Time to come clean
Your cleaning team is the frontline for keeping your facility functioning at its best, says ARIAN BAHRAMSARI.
The story goes, that President John F Kennedy had a conversation with a cleaner when he visited NASA at the height of the Apollo 11 campaign, asking exactly what he was doing. The cleaner’s answer was swift and succinct: “I’m helping put a man on the moon.”
Every organisation needs to safeguard its employees and its reputation by having a clean and well-maintained facility. The cleaner at NASA knew his role and, chances are, things may not have gone as successfully had he not played his part.
Cleaning practices in facility management are not just the sum of performing a few simple tasks, but a comprehensive approach that can have a direct impact on the performance of people using those facilities.
So, how can facility managers be on top of cleaning and hygiene requirements?
Cleaning in facility management is a wide- ranging area. It can be as straightforward as carpet and glass cleaning and waste disposal, through to potentially complex areas such as water and drain hygiene and asbestos abatement.
Apart from making their daily check on cleaning practices in their building or venue, there are some essential points that should be taken into account by facility managers.
BASIC KNOWLEDGE OF VARIOUS CLEANING METHODS AND EQUIPMENT
It may seem obvious, but there are still many facility managers who are not aware of the differences between burnishing, buffing and scrubbing methods in cleaning. Being knowledgeable about cleaning products, chemicals and machines can increase your efficiency.
PLAN FOR DIFFERENT CLEANING SCENARIOS
Not all cleaning-related problems in your facility can be resolved using the same cleaning team. Let’s take mould issues as an example – you need to use a mould specialist. Sending your regular cleaner to remove mould in an affected area could put their health at risk.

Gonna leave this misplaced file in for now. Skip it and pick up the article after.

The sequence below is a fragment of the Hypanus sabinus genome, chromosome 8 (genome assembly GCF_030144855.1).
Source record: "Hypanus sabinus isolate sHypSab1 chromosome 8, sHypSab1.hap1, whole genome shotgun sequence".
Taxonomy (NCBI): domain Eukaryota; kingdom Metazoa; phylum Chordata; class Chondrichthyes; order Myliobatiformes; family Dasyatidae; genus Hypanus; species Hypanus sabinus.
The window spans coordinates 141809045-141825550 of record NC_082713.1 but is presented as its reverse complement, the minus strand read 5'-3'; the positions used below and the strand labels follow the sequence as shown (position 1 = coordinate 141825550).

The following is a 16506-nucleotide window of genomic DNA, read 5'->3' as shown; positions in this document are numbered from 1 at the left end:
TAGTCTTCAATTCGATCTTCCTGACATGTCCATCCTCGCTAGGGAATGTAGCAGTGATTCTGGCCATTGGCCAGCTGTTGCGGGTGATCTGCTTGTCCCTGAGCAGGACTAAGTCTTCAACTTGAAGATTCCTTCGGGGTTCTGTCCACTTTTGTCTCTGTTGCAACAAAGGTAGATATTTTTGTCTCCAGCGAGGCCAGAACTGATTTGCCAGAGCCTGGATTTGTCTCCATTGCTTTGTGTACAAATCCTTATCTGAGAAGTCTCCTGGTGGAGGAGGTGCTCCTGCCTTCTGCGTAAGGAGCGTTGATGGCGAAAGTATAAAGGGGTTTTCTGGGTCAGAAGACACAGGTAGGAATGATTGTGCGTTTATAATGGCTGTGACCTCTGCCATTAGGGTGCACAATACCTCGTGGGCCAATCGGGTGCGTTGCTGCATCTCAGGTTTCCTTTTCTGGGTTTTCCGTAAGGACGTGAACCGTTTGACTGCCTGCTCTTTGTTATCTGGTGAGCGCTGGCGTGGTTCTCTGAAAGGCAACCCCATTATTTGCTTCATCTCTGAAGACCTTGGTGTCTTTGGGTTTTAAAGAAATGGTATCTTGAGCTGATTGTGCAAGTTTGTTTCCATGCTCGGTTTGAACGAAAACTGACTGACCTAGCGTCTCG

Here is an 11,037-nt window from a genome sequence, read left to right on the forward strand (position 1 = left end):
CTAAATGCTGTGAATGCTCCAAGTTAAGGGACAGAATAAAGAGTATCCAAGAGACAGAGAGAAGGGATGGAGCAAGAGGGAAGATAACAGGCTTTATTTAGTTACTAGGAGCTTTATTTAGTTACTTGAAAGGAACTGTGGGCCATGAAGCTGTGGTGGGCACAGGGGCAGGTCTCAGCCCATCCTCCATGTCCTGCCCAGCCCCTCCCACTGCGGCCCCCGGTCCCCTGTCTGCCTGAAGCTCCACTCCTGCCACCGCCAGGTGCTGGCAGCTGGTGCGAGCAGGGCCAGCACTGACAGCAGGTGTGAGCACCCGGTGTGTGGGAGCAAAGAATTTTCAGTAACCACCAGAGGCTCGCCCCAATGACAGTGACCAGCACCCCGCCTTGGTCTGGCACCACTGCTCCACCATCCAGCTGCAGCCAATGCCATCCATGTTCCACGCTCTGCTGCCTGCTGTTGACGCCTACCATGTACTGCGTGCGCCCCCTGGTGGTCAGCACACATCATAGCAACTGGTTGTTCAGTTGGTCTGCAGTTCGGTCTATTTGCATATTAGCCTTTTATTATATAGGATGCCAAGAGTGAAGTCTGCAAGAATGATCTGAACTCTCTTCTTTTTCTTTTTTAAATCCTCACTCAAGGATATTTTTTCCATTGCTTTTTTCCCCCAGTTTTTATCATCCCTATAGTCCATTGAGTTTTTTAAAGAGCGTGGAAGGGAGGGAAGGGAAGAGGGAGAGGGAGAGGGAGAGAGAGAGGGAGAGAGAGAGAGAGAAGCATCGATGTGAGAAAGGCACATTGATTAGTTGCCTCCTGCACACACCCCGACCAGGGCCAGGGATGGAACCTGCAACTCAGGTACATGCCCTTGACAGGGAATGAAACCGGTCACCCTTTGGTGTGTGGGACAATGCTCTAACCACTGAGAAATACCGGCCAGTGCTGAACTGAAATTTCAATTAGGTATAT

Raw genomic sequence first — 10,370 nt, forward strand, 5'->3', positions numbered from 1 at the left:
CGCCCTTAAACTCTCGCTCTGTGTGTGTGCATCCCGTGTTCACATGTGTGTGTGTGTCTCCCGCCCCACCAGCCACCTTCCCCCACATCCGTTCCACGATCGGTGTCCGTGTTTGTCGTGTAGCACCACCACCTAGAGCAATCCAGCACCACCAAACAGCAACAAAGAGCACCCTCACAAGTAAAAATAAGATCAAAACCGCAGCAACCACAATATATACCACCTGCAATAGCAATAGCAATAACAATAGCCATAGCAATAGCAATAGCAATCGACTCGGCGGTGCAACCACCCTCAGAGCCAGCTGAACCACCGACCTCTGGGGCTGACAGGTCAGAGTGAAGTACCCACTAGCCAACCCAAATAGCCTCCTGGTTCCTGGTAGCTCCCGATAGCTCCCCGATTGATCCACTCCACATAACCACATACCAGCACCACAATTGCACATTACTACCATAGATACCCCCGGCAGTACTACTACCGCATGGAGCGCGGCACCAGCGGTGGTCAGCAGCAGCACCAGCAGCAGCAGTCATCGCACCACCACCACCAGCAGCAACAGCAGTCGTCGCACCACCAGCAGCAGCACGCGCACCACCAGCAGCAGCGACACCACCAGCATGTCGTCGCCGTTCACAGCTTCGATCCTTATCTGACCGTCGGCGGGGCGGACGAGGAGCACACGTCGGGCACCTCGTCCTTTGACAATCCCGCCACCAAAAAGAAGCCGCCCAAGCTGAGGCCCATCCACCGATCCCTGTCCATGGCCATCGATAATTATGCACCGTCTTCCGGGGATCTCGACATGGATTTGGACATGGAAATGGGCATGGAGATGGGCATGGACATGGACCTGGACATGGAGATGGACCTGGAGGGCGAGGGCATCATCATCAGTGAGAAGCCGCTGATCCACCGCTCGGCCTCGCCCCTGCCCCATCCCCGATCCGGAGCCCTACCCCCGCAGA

All facility managers should have a range of contacts to call upon to rectify specific issues, whether for an emergency call-out or not, such as cleaning for sewage overflows or dealing with asbestos.
PROMOTE PUBLIC HYGIENE – PROVIDE CLEANING PRODUCTS IN COMMON AREAS
Facility managers can do their part to bolster levels of public hygiene in their building via some basic practices. Some of these include ensuring tissues are available, offering hand sanitisers at concierge desks, or placing antibacterial wipes and mouthwash machines in common areas such as a building’s gym or end-of-trip facilities. These can all help prevent the spread of bacteria and viruses.
IMPROVE INDOOR AIR QUALITY
Clean and fresh air has a vital role to play in everyone’s health. Facility managers can equip their HVAC/air handler systems with UV lights to eliminate disease transmission and sterilise the air.
IMPLEMENT COLOUR CODING ON CLEANING TOOLS
Essentially, colour coding mops, cloths, buckets and any cleaning tool will reduce the risks of spreading diseases and germs. Here are some general principles:
- red – washroom and toilets
- blue – general use for offices, stairs and lobbies
- green – kitchen and food services, and
- yellow – clinical (infectious areas and contaminated fluids).
Diligent facility managers will look for hidden or overlooked parts of the building. There’s a good chance such areas will be filthy.
Any building has areas that have been overlooked or fallen off the cleaning schedule for some reason. Fire hose reel cupboards, electrical/communication cabinets, fire exit stairwells and restroom ceiling air vents are some instances of these areas.
TRAIN CLEANING STAFF ADEQUATELY FOR BETTER SAFETY AND EFFICIENCY
Facility managers are required to make sure that cleaners know about their building specifications, bin area facilities and procedures for cleaning issues such as unblocking chutes.
Cleaners need to be notified about electrical protocols – some office power plugs are designed for computer connection only and your cleaners should be briefed.
You should also ensure that during any wet work, your cleaners place caution/wet signs at the entrance and exit of affected areas.
EDUCATE TENANTS/RESIDENTS IN MANAGING THEIR WASTE What goes in which bin? Facility managers have a major role to play in educating occupants regarding what waste goes to yellow, blue, green or red bins. One of the common problems I often see is a lack of occupant awareness about which is the right bin for polystyrenes. HINT: it’s not the same bin as cardboard. Allocating a specific area for hard rubbish and e-waste is also a critical task.
It’s important to leave basic cleaning equipment accessible for any emergencies such as a spill in a lift or flooding caused by a blocked drain – particularly during periods where facility managers are not on-site.
In healthcare facilities, there is a compulsory requirement that the effectiveness of cleaning is measured. An audit process is a valuable tool for any building; facility managers should look to engage auditors to gauge their cleaning quality and controls.
Arian Bahramsari is a Melbourne-based facility manager.
This article also appears in the June/July issue of Facility Management magazine.
Image: 123RF’s Chutima Chaochaiya © 123RF